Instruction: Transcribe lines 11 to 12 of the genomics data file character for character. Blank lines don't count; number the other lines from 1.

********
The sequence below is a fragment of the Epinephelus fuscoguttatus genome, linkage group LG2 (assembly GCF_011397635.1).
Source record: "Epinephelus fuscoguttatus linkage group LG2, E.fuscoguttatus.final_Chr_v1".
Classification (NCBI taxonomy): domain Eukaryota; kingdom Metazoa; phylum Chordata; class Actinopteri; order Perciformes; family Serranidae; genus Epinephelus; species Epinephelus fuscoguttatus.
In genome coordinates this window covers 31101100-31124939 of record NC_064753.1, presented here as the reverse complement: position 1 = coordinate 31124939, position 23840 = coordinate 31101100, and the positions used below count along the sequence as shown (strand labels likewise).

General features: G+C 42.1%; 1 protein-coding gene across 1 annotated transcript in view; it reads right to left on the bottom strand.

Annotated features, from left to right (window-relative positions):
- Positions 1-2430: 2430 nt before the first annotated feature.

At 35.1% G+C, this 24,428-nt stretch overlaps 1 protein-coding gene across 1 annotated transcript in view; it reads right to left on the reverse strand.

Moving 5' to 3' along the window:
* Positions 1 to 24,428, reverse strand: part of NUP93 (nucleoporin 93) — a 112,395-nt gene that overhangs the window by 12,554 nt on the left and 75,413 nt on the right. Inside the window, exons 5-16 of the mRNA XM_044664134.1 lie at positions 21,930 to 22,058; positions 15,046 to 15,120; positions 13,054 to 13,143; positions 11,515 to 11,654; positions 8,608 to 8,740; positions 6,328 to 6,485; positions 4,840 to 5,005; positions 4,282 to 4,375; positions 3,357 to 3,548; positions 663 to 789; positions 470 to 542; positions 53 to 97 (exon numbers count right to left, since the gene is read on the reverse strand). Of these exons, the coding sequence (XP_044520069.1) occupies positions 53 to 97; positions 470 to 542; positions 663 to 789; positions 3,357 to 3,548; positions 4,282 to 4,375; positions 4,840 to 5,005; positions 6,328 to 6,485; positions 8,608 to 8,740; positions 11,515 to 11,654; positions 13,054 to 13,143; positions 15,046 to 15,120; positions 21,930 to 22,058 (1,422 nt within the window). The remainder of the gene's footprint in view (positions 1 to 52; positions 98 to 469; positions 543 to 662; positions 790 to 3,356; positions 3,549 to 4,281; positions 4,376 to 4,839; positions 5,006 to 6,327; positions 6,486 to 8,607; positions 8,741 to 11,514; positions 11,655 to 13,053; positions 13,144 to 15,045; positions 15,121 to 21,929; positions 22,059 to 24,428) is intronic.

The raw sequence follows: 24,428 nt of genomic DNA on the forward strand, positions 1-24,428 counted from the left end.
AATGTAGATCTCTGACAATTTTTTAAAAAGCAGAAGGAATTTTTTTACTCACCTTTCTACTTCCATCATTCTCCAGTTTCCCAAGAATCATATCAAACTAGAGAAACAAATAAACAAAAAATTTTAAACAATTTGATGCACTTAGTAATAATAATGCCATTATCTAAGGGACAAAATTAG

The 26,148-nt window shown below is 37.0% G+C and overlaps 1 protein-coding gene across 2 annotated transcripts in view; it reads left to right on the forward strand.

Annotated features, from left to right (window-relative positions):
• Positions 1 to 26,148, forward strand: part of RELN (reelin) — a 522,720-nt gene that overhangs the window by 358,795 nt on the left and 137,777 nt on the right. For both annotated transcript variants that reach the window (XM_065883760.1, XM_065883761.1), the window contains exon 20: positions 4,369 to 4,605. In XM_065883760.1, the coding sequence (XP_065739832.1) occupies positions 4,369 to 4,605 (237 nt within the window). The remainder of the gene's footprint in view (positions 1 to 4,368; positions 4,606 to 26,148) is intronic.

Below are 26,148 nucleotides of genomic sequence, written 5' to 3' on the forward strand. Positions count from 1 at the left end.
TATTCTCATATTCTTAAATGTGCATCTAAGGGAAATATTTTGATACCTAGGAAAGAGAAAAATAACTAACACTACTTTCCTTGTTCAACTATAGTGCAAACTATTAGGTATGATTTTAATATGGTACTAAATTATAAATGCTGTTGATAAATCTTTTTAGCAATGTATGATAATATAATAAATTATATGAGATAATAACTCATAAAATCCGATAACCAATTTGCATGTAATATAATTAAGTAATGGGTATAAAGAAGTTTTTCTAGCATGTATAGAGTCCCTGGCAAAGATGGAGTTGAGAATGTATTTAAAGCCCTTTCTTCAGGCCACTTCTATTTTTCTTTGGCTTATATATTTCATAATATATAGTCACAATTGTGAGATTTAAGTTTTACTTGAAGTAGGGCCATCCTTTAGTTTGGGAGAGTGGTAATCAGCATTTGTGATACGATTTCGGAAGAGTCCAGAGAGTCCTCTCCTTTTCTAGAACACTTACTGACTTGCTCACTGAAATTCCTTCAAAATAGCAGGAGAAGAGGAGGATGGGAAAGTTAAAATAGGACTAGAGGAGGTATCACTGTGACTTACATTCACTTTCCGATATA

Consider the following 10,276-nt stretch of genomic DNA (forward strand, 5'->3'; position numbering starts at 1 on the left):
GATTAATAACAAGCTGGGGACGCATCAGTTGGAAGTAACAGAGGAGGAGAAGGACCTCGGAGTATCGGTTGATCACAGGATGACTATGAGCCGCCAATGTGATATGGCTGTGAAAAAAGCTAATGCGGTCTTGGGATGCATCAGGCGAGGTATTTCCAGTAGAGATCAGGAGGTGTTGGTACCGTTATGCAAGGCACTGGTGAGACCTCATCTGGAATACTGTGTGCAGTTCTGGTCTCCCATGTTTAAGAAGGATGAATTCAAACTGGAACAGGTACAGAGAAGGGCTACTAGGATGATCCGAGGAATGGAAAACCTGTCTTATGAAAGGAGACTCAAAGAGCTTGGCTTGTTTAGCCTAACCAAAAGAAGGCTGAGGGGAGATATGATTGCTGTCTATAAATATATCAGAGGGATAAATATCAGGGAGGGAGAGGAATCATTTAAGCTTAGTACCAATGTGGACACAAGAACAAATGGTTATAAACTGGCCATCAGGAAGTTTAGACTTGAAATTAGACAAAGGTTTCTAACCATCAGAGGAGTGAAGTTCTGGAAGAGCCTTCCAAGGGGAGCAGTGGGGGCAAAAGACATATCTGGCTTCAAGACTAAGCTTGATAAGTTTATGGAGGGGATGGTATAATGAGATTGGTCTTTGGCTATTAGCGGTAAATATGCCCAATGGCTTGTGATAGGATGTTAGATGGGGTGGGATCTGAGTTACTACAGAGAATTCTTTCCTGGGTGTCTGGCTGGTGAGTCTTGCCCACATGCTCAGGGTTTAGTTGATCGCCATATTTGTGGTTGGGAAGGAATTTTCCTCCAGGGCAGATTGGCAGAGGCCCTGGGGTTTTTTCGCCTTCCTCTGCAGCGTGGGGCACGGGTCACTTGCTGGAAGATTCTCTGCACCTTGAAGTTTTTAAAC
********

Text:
The raw sequence follows: 24,428 nt of genomic DNA on the forward strand, positions 1-24,428 counted from the left end.
AATGTAGATCTCTGACAATTTTTTAAAAAGCAGAAGGAATTTTTTTACTCACCTTTCTACTTCCATCATTCTCCAGTTTCCCAAGAATCATATCAAACTAGAGAAACAAATAAACAAAAAATTTTAAACAATTTGATGCACTTAGTAATAATAATGCCATTATCTAAGGGACAAAATTAG